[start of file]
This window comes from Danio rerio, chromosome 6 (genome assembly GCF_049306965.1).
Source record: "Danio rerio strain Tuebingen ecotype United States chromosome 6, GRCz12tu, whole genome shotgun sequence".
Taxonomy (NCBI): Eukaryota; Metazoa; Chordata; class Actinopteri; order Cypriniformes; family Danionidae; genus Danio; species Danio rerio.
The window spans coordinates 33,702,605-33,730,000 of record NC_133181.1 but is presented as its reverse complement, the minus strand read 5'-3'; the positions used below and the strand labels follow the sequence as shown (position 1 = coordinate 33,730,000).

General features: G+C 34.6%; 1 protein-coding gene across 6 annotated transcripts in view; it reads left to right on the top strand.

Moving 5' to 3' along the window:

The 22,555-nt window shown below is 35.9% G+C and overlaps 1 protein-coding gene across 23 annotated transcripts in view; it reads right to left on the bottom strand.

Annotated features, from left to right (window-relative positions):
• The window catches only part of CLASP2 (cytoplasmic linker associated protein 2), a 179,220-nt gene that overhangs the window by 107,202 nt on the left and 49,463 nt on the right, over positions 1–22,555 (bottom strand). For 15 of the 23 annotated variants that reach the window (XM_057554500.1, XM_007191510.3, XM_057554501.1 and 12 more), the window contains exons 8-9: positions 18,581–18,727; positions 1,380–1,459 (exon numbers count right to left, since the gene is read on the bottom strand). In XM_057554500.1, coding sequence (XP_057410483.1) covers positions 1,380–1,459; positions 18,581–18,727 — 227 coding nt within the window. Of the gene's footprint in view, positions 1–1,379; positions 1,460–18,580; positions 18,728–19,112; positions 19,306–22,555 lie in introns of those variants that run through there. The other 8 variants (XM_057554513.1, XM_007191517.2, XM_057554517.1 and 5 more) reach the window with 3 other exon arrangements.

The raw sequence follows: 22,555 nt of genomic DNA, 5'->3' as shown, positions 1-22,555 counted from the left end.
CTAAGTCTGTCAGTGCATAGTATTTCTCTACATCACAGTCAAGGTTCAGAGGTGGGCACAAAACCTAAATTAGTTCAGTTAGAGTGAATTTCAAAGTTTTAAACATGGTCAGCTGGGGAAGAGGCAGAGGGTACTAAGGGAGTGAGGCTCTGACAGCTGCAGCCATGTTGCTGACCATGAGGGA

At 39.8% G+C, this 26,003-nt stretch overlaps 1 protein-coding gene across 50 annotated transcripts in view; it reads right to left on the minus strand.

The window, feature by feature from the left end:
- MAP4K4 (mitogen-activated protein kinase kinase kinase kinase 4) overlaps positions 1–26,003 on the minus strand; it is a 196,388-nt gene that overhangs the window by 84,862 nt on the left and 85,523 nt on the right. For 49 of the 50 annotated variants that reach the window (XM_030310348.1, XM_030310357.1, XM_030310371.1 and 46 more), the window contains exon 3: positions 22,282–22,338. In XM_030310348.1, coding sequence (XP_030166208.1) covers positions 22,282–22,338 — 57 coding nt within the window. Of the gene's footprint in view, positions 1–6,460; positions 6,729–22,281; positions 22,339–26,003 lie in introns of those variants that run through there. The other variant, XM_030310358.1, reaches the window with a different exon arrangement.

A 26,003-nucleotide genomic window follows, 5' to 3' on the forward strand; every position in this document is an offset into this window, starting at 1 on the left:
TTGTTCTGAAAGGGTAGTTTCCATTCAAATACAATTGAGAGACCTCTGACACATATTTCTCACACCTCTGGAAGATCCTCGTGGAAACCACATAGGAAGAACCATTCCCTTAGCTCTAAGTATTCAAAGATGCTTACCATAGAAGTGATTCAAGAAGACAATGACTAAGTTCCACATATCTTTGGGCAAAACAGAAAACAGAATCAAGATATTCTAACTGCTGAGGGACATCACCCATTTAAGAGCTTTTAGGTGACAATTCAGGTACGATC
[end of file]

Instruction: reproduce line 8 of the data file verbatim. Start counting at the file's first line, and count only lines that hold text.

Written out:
Annotated features, from left to right (window-relative positions):